Earlier this week, the head of the U.S. Centers for Medicare and Medicaid, Seema Verma, travelled to Arkansas and signed a waiver request to require Medicaid enrollees to work or prepare for a job. The work requirement will only impact the expansion population, specifically childless adults 19 to 49 years old. They will be required to work or participate in activities such as volunteering or vocational training for 20 hours per week. The requirement will be phased in between June and September 2018.

Both chambers in Wisconsin have passed a $200 million reinsurance plan that would provide funds to insurers for high-cost patients’ expenses to prevent ACA marketplace premium increases in 2019. The Governor has come out in support of the program and is expected to sign the bill, according to the Journal Sentinel.

CSG Midwest
The idea of requiring able-bodied adults to work or be actively seeking it as a condition for government assistance is certainly not new, but its application to Medicaid is as of January, when the Trump administration began approving some states’ applications to impose work rules as a condition of eligibility for this public health insurance program.

Open enrollment for health insurance policies sold under the Affordable Care Act marketplaces ran for 6 weeks the end of 2017. Enrollment was down from 2017 – by 3.7 percent – but nonetheless 11,760,533 Americans selected a health insurance plan for 2018.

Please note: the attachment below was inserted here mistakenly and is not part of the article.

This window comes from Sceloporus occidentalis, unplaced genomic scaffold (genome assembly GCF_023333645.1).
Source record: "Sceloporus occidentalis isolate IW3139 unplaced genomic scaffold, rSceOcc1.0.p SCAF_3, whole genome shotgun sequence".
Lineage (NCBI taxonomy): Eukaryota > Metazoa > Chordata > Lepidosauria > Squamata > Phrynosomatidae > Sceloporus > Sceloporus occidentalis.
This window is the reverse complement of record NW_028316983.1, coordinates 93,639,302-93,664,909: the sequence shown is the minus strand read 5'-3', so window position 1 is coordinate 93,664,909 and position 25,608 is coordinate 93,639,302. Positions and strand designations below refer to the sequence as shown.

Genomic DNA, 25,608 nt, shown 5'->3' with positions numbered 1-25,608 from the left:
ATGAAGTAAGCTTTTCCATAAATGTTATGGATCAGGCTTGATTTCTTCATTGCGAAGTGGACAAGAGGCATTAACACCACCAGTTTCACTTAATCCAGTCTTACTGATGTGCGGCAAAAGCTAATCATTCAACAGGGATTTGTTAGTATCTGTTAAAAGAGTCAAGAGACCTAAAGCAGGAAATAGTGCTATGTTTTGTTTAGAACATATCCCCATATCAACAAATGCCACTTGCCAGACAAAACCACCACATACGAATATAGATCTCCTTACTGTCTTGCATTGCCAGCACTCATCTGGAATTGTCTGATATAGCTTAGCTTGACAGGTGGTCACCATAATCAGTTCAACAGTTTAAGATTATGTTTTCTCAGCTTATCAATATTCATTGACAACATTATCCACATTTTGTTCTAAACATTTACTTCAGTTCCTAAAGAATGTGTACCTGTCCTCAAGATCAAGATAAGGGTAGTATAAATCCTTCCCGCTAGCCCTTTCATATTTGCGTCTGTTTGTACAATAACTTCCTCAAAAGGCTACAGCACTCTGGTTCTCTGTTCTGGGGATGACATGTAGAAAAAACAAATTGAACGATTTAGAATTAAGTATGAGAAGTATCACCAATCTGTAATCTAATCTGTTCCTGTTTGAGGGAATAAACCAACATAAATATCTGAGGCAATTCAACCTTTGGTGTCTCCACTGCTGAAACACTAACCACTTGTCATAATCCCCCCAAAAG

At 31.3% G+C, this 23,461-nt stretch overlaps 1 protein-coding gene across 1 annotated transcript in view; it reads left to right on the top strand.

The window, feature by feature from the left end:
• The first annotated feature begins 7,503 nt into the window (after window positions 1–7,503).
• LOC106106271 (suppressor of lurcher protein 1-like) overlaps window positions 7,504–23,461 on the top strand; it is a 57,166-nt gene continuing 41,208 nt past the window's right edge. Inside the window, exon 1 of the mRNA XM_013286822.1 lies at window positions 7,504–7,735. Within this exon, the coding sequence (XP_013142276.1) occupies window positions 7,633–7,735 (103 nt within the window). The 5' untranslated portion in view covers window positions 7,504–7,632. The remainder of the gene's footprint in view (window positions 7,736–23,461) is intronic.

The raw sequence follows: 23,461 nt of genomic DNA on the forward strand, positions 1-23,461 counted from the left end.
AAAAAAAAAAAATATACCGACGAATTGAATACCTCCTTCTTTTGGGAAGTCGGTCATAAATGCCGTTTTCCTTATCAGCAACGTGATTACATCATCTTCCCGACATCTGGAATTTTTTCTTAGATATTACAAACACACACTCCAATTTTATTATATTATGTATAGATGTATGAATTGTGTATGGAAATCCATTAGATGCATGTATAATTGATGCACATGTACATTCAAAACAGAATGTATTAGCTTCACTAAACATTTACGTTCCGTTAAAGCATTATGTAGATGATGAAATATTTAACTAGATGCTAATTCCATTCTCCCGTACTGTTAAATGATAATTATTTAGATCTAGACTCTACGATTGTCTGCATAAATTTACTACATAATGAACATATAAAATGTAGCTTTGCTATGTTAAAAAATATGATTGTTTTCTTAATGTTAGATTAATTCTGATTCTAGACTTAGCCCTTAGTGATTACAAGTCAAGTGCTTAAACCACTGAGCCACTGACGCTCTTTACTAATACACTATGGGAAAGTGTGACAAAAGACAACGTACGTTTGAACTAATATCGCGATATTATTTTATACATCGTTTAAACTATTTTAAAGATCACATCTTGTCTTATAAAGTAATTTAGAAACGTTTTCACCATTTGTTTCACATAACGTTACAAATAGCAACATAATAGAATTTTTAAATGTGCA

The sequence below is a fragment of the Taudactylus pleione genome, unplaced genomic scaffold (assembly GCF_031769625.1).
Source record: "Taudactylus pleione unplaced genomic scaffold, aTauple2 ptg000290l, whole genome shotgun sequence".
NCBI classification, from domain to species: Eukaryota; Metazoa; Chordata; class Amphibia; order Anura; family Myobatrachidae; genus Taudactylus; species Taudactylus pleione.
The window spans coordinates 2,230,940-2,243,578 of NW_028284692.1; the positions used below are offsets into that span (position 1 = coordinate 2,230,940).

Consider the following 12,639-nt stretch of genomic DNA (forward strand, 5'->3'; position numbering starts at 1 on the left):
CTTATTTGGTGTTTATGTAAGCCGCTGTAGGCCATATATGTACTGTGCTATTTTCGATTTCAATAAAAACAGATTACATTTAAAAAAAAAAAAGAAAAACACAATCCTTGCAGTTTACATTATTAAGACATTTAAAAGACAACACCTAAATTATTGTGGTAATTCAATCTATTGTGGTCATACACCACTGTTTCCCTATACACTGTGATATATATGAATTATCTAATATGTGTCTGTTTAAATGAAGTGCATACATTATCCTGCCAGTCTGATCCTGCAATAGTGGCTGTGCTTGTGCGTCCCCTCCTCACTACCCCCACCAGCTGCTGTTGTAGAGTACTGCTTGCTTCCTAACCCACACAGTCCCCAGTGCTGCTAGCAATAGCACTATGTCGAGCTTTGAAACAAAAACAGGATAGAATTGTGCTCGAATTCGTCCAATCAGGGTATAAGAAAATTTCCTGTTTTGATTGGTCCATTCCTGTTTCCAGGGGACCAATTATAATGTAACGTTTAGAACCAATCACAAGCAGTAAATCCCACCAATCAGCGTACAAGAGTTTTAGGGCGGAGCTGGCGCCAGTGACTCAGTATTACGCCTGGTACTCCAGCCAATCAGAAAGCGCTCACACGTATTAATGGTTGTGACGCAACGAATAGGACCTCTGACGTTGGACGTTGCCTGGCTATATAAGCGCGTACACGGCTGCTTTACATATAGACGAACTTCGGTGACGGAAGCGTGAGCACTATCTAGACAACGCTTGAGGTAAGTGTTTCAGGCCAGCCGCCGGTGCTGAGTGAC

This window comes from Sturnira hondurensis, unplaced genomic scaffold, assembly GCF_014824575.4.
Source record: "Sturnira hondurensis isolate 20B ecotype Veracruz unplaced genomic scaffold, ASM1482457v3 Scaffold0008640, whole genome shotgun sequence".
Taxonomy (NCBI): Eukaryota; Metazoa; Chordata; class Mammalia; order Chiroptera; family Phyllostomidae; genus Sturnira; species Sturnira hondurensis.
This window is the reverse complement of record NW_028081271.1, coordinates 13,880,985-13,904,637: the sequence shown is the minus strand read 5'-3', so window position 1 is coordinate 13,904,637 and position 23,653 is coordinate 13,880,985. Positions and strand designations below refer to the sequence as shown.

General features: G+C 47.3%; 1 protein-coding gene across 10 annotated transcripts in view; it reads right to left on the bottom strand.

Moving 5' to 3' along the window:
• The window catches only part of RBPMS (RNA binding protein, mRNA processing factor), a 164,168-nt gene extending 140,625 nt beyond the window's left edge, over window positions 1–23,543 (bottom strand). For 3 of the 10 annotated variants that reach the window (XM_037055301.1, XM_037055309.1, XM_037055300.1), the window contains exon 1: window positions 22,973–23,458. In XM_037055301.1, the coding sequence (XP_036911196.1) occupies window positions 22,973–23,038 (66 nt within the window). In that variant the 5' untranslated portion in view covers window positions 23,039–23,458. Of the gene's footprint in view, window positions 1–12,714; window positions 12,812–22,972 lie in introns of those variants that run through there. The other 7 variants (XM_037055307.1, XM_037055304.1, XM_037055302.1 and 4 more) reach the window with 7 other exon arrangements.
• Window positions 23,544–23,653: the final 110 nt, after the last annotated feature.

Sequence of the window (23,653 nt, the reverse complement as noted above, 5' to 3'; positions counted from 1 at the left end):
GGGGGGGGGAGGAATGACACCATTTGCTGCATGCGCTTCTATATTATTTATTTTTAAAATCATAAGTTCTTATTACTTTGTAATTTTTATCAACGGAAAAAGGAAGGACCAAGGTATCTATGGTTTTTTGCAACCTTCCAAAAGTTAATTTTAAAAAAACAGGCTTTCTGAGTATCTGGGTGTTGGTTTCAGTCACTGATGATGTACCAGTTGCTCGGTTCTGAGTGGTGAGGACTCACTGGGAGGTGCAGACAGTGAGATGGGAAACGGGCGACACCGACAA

Read about top health issues facing states in 2018. Medicaid expenditures are 30 percent of states general fund budgets and states are looking for ways to cut costs. The opioid epidemic shows no signs of letting up, increasing the need for treatment, harm reduction programs and prevention. Questions of how to provide health service to the growing aging population and rural populations are top-of-mind in many states. Finally, state policymakers are beginning to look at the social determinants of health, searching for strategies that are more preventive in nature.

CSG Midwest
A trip to the doctor, and treatment, without a co-pay?

According to The Hill, the Senate measure approved earlier today, Jan. 22, included six years funding for the Children's Health Insurance Program, also know as CHIP.

The Children’s Health Insurance Program – also known as CHIP – has figured prominently in the deliberations on keeping the federal government open. Reporting today by Governing magazine says that the details of the vote later today have not been made public, so the fate of the six-year funding appropriation for CHIP that was included in the House continuing resolution is unclear.

Yesterday, federal officials issued new guidance that will support “state efforts to improve Medicaid enrollee health outcomes by incentivizing community engagement among able-bodied, working-age Medicaid beneficiaries.” A number of Section 1115 waiver applications currently before the Department for Health and Human Services would impose work requirements in one way or another are expected to be approved under the new policy.

WHEREAS, it is in states’ best interests to stabilize health insurance markets, increase consumer choices, reduce health insurance premiums and stem health care cost growth; and

WHEREAS, regulation of health insurance markets has been a traditional area of state responsibility; and